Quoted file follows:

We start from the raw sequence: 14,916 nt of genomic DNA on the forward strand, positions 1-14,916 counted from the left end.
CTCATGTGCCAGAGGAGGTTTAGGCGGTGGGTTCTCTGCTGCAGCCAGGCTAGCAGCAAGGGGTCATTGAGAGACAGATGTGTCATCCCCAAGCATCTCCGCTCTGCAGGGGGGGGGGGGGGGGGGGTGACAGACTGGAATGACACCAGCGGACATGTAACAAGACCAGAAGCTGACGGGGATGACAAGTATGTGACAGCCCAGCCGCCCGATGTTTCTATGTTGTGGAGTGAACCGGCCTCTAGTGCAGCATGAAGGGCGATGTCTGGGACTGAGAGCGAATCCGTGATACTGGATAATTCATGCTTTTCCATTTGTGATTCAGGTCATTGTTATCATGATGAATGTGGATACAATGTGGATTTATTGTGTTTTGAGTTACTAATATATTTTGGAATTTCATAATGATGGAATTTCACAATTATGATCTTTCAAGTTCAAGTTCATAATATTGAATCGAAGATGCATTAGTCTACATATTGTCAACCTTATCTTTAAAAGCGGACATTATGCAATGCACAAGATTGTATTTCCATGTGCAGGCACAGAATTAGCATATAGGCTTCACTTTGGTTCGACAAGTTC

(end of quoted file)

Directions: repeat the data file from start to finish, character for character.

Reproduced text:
We start from the raw sequence: 14,916 nt of genomic DNA on the forward strand, positions 1-14,916 counted from the left end.
CTCATGTGCCAGAGGAGGTTTAGGCGGTGGGTTCTCTGCTGCAGCCAGGCTAGCAGCAAGGGGTCATTGAGAGACAGATGTGTCATCCCCAAGCATCTCCGCTCTGCAGGGGGGGGGGGGGGGGGGGTGACAGACTGGAATGACACCAGCGGACATGTAACAAGACCAGAAGCTGACGGGGATGACAAGTATGTGACAGCCCAGCCGCCCGATGTTTCTATGTTGTGGAGTGAACCGGCCTCTAGTGCAGCATGAAGGGCGATGTCTGGGACTGAGAGCGAATCCGTGATACTGGATAATTCATGCTTTTCCATTTGTGATTCAGGTCATTGTTATCATGATGAATGTGGATACAATGTGGATTTATTGTGTTTTGAGTTACTAATATATTTTGGAATTTCATAATGATGGAATTTCACAATTATGATCTTTCAAGTTCAAGTTCATAATATTGAATCGAAGATGCATTAGTCTACATATTGTCAACCTTATCTTTAAAAGCGGACATTATGCAATGCACAAGATTGTATTTCCATGTGCAGGCACAGAATTAGCATATAGGCTTCACTTTGGTTCGACAAGTTC